“The Mexican government has always been in control of this business,” Urias claimed, adding that the police and federal army tried to reign in the illegal poppy and marijuana cultivation, but was restrained by the executive branch of the Mexican government. Highly placed government officials, he said, “were defending the hidden interests of the most powerful” elements of society.

“If you look at all the main cartels operating in Mexico and worldwide, they originated in Sinaloa,” Urias asserted to back up his accusations. Because of the Sinaloan syndicates’ extensive smuggling experience, they were the first to go global, converting their businesses to move hundreds of tons of contraband to the United States and Europe.

Because the cartels operate around the world in collusion with elements of the US and Mexican government, Urias said that even if a single Latin American nation could eradicate narcotrafficking, it would not hurt these mafia groups. They would just move their operations somewhere else, he reasoned.

Only an international strategy will be successful in ending the drug war, Urias believes. But he does not trust the United Nations or the Organization of American States to lead the way.

“Only the repressive policies of the United States are discussed in these forums,” he complained.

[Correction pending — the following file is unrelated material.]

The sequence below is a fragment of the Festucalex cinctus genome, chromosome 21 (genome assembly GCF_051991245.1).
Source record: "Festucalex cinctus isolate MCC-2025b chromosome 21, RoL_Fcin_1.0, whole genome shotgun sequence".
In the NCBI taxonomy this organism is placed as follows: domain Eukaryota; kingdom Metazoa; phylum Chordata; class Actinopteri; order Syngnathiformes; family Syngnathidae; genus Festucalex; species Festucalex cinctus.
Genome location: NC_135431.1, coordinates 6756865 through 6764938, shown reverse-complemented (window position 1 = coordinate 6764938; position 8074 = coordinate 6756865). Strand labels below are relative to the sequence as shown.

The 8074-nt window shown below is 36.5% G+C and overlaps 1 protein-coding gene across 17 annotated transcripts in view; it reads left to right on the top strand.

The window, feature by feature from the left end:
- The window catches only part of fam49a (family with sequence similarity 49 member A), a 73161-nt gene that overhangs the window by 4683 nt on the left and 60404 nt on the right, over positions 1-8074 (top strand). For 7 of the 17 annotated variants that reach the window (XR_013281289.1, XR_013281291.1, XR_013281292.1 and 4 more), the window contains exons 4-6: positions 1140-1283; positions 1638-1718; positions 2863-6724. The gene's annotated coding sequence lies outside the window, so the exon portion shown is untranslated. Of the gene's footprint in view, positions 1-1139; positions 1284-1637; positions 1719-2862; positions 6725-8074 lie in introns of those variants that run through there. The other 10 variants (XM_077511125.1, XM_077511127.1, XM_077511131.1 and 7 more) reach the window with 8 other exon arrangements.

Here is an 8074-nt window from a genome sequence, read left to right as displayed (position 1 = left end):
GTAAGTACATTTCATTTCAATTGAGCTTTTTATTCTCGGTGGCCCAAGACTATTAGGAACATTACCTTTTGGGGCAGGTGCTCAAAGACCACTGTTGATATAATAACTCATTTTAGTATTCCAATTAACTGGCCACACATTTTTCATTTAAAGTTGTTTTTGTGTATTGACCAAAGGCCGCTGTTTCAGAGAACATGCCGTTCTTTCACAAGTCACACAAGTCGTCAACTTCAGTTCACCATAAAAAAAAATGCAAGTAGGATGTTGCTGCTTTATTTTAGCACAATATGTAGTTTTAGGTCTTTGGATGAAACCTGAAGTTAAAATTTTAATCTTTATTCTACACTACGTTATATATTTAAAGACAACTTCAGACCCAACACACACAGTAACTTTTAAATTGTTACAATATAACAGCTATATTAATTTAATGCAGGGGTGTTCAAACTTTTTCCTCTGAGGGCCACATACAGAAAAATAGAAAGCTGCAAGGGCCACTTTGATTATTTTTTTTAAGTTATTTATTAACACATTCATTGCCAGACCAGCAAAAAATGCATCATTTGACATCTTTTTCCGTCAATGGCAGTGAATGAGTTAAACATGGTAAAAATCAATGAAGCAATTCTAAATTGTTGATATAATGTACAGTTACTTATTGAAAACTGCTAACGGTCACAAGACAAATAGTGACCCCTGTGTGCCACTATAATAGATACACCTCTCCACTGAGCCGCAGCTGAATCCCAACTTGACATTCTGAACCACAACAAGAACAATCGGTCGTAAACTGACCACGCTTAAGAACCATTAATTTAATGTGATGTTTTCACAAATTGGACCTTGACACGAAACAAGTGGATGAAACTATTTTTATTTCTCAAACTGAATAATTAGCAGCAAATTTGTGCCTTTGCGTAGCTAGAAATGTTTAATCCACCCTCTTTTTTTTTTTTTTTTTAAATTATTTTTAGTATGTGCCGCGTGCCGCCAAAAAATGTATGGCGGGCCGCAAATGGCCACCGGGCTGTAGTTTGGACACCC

In order to push the established international organizations towards a more enlivened debate, Urias joined the Parliament of Latin America, a body of congressional representatives from throughout Central and South America. He has proposed that the Parliament of Latin America begin a comprehensive study of drug legalization, and whether it would be a more effective way to undercut the profitability of the narco-cartels.

Even in the less conservative international Parliament, it took two years of convincing before they would even discuss his proposal seriously Urias said. And he is not confident that member nations will conclude that legalization is the best road to take in the end. But that’s not the most important thing, he insisted.

“The issue is not ‘yes’ or ‘no’ to legalization, the issue is the path of dialogue,” Urias concluded. “We are trying to find what is most acceptable to everyone; if we can get the debate to happen, we have won.”